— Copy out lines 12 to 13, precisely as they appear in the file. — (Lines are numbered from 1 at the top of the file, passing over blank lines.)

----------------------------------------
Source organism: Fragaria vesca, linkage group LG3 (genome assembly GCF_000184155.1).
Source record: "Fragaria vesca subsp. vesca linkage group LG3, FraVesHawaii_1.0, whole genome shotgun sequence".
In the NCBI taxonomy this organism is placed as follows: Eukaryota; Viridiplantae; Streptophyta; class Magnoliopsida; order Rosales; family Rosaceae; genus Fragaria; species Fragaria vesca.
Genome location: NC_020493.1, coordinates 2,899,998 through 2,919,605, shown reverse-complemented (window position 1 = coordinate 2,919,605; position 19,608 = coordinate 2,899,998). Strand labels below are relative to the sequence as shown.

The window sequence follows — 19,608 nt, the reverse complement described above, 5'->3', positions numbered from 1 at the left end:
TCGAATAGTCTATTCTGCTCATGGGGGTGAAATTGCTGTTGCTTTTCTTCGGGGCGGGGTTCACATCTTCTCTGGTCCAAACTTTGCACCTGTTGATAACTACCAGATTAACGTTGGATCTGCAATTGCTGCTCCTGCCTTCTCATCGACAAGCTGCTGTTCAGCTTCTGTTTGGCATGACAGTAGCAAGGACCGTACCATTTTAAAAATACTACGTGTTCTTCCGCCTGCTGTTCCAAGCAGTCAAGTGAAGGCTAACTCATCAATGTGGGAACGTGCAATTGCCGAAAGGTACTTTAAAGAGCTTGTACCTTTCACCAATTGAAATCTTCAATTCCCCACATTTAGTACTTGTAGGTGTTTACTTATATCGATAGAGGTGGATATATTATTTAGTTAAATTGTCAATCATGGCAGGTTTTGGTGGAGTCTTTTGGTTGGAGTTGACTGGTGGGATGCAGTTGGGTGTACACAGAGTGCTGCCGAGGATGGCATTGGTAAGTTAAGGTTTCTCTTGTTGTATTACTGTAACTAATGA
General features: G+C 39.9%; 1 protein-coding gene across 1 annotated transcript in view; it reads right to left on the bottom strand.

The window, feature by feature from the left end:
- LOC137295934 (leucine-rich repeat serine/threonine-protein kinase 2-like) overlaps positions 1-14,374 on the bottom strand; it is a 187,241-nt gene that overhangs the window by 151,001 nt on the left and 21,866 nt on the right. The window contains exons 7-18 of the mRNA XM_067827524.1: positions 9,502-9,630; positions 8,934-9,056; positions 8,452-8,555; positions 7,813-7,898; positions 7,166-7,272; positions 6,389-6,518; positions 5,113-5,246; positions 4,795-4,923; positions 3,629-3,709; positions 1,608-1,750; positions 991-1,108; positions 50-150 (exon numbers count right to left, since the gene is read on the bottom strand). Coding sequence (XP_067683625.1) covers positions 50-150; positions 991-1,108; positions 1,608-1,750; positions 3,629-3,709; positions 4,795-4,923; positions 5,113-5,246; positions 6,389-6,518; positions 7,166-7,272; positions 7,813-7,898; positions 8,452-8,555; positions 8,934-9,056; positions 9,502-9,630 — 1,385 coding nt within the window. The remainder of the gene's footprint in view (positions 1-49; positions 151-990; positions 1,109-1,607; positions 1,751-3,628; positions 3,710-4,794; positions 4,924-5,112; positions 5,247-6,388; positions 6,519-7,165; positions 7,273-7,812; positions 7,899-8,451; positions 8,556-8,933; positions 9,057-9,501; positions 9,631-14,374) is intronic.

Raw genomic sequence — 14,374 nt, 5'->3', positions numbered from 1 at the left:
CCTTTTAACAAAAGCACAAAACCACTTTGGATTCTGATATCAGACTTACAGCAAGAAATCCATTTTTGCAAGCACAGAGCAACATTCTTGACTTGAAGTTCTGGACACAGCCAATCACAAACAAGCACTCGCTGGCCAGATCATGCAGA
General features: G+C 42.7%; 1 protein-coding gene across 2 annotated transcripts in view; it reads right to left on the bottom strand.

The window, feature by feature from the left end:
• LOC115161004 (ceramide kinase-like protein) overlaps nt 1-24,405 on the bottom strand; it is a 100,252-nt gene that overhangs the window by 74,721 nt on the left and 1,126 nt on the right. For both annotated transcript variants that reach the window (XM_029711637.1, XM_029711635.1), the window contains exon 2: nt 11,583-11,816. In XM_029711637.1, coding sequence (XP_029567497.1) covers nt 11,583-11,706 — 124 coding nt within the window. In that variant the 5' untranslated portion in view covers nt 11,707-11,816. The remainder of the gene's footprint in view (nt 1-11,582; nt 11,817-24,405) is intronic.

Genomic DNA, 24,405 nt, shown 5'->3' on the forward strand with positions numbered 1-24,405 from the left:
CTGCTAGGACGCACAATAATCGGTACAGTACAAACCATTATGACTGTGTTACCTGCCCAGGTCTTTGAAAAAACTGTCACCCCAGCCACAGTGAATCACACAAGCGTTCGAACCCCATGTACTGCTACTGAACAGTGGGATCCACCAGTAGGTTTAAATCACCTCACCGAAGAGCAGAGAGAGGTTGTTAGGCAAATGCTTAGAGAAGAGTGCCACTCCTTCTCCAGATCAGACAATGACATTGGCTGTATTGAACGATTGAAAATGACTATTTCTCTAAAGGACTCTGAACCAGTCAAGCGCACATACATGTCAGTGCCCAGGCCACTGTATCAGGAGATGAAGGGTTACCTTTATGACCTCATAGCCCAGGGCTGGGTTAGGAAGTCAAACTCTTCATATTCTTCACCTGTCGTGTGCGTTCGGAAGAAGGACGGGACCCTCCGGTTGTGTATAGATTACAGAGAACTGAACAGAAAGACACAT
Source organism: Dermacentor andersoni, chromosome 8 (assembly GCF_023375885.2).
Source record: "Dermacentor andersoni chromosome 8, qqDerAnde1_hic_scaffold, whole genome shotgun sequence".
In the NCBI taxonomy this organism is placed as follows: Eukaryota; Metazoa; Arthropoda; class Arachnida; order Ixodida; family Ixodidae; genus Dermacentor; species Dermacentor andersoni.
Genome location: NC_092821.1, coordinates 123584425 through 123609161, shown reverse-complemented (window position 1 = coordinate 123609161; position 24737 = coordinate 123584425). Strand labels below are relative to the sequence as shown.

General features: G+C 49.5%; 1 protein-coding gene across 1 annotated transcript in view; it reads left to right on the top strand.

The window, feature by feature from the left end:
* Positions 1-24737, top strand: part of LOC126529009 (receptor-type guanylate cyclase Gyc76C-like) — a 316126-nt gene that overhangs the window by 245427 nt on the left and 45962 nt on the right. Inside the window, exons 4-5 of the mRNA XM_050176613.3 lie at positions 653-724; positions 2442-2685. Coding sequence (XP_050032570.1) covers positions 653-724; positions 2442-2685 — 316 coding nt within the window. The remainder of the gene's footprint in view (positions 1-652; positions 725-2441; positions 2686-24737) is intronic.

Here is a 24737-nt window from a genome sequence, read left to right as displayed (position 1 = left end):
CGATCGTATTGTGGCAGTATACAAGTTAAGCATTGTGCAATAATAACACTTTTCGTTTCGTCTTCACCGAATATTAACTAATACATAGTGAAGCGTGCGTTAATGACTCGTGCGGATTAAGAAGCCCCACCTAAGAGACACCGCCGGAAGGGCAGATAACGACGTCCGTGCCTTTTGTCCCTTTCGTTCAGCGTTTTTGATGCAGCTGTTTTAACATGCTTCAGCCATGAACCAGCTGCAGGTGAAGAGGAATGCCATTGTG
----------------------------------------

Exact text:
General features: G+C 42.7%; 1 protein-coding gene across 2 annotated transcripts in view; it reads right to left on the bottom strand.

The window, feature by feature from the left end: